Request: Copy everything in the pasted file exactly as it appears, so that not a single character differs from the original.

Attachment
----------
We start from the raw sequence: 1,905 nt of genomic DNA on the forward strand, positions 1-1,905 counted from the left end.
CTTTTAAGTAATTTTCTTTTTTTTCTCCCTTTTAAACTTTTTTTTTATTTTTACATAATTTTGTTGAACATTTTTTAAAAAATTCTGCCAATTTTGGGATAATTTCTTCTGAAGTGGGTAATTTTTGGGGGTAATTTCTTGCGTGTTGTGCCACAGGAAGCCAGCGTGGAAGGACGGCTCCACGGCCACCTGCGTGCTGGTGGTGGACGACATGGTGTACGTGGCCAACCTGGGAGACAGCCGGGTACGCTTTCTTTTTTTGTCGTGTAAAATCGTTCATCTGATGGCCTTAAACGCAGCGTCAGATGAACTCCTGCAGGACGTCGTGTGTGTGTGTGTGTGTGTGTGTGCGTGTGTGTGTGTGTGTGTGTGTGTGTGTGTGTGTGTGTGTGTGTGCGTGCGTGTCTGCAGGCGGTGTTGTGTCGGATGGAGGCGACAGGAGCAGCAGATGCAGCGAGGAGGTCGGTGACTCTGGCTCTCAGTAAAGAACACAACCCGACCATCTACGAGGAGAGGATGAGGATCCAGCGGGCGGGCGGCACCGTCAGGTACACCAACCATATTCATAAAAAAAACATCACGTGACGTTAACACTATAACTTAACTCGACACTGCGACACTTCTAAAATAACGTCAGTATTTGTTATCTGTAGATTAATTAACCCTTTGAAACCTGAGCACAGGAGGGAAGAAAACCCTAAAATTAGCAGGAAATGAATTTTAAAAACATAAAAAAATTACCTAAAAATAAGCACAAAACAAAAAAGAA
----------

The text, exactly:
We start from the raw sequence: 1,905 nt of genomic DNA on the forward strand, positions 1-1,905 counted from the left end.
CTTTTAAGTAATTTTCTTTTTTTTCTCCCTTTTAAACTTTTTTTTTATTTTTACATAATTTTGTTGAACATTTTTTAAAAAATTCTGCCAATTTTGGGATAATTTCTTCTGAAGTGGGTAATTTTTGGGGGTAATTTCTTGCGTGTTGTGCCACAGGAAGCCAGCGTGGAAGGACGGCTCCACGGCCACCTGCGTGCTGGTGGTGGACGACATGGTGTACGTGGCCAACCTGGGAGACAGCCGGGTACGCTTTCTTTTTTTGTCGTGTAAAATCGTTCATCTGATGGCCTTAAACGCAGCGTCAGATGAACTCCTGCAGGACGTCGTGTGTGTGTGTGTGTGTGTGTGTGCGTGTGTGTGTGTGTGTGTGTGTGTGTGTGTGTGTGTGTGTGTGTGCGTGCGTGTCTGCAGGCGGTGTTGTGTCGGATGGAGGCGACAGGAGCAGCAGATGCAGCGAGGAGGTCGGTGACTCTGGCTCTCAGTAAAGAACACAACCCGACCATCTACGAGGAGAGGATGAGGATCCAGCGGGCGGGCGGCACCGTCAGGTACACCAACCATATTCATAAAAAAAACATCACGTGACGTTAACACTATAACTTAACTCGACACTGCGACACTTCTAAAATAACGTCAGTATTTGTTATCTGTAGATTAATTAACCCTTTGAAACCTGAGCACAGGAGGGAAGAAAACCCTAAAATTAGCAGGAAATGAATTTTAAAAACATAAAAAAATTACCTAAAAATAAGCACAAAACAAAAAAGAA